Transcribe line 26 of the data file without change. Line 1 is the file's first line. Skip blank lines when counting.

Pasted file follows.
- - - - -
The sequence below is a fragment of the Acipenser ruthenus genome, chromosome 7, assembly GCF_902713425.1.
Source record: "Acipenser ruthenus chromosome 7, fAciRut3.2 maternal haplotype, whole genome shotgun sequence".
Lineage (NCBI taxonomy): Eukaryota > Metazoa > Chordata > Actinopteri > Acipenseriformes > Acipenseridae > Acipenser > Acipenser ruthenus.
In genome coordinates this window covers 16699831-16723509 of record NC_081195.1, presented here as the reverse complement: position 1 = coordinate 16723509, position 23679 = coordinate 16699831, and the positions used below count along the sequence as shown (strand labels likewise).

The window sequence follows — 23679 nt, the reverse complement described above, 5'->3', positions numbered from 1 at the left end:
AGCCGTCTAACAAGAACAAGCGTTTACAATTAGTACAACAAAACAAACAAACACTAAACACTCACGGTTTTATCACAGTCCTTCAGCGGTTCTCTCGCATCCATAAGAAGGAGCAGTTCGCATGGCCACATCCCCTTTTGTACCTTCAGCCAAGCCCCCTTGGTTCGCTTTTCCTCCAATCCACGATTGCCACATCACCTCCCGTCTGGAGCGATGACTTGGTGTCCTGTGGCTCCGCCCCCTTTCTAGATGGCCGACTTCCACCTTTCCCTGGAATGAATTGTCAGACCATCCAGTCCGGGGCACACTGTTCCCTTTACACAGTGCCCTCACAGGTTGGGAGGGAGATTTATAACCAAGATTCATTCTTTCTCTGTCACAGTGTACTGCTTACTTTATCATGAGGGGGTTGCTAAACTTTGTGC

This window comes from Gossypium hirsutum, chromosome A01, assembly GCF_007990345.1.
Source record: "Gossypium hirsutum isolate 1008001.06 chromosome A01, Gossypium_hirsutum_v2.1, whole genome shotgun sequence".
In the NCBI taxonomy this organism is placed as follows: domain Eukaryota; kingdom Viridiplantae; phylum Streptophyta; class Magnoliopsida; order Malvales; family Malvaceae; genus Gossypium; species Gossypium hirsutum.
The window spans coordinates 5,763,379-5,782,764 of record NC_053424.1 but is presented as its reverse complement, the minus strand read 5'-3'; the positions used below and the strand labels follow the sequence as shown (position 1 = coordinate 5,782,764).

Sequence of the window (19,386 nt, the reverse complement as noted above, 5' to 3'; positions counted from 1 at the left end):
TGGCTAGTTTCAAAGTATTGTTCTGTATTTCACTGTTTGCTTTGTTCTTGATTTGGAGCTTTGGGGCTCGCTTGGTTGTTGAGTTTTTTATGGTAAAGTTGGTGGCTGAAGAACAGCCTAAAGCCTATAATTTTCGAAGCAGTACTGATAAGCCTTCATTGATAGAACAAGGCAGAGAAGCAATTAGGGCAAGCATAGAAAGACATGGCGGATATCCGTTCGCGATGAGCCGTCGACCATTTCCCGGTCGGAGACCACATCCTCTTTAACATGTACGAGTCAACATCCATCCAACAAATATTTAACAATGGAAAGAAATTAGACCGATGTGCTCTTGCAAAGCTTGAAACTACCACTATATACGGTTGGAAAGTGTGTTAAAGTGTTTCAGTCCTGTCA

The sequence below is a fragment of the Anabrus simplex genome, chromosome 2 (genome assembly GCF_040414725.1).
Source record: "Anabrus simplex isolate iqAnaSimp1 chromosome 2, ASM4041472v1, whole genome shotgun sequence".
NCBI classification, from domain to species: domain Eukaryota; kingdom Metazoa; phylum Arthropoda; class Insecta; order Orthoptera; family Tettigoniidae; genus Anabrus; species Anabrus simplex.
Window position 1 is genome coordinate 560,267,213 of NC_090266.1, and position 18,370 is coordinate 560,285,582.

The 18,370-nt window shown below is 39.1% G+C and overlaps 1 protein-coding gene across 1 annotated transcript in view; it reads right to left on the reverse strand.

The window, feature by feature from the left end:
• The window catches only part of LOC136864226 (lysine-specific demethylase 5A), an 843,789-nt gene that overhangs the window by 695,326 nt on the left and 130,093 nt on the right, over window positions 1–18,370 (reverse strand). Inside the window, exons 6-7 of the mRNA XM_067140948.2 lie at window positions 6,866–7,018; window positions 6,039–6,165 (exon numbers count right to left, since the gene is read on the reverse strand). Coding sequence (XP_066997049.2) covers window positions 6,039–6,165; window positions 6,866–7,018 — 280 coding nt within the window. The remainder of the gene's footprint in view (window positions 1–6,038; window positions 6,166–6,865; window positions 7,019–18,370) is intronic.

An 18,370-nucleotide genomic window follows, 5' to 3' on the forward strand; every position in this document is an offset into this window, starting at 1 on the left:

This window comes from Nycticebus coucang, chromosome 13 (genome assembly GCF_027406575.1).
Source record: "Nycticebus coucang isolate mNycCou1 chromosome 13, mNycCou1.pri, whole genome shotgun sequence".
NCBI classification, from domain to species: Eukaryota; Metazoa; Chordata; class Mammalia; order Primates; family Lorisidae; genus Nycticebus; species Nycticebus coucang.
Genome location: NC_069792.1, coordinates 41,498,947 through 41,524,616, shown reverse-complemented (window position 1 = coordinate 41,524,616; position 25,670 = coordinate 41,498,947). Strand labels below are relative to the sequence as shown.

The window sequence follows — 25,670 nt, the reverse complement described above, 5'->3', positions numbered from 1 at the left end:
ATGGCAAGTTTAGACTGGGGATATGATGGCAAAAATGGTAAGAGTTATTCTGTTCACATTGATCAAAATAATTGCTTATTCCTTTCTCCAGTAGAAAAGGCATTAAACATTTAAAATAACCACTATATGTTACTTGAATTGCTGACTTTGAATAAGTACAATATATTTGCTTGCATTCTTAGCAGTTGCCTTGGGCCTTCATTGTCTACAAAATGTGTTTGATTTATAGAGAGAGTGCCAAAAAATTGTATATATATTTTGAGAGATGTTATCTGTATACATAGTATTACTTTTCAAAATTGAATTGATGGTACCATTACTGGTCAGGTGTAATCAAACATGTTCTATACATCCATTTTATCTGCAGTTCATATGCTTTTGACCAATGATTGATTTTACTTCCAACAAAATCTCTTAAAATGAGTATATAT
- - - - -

ATGGCAAGTTTAGACTGGGGATATGATGGCAAAAATGGTAAGAGTTATTCTGTTCACATTGATCAAAATAATTGCTTATTCCTTTCTCCAGTAGAAAAGGCATTAAACATTTAAAATAACCACTATATGTTACTTGAATTGCTGACTTTGAATAAGTACAATATATTTGCTTGCATTCTTAGCAGTTGCCTTGGGCCTTCATTGTCTACAAAATGTGTTTGATTTATAGAGAGAGTGCCAAAAAATTGTATATATATTTTGAGAGATGTTATCTGTATACATAGTATTACTTTTCAAAATTGAATTGATGGTACCATTACTGGTCAGGTGTAATCAAACATGTTCTATACATCCATTTTATCTGCAGTTCATATGCTTTTGACCAATGATTGATTTTACTTCCAACAAAATCTCTTAAAATGAGTATATAT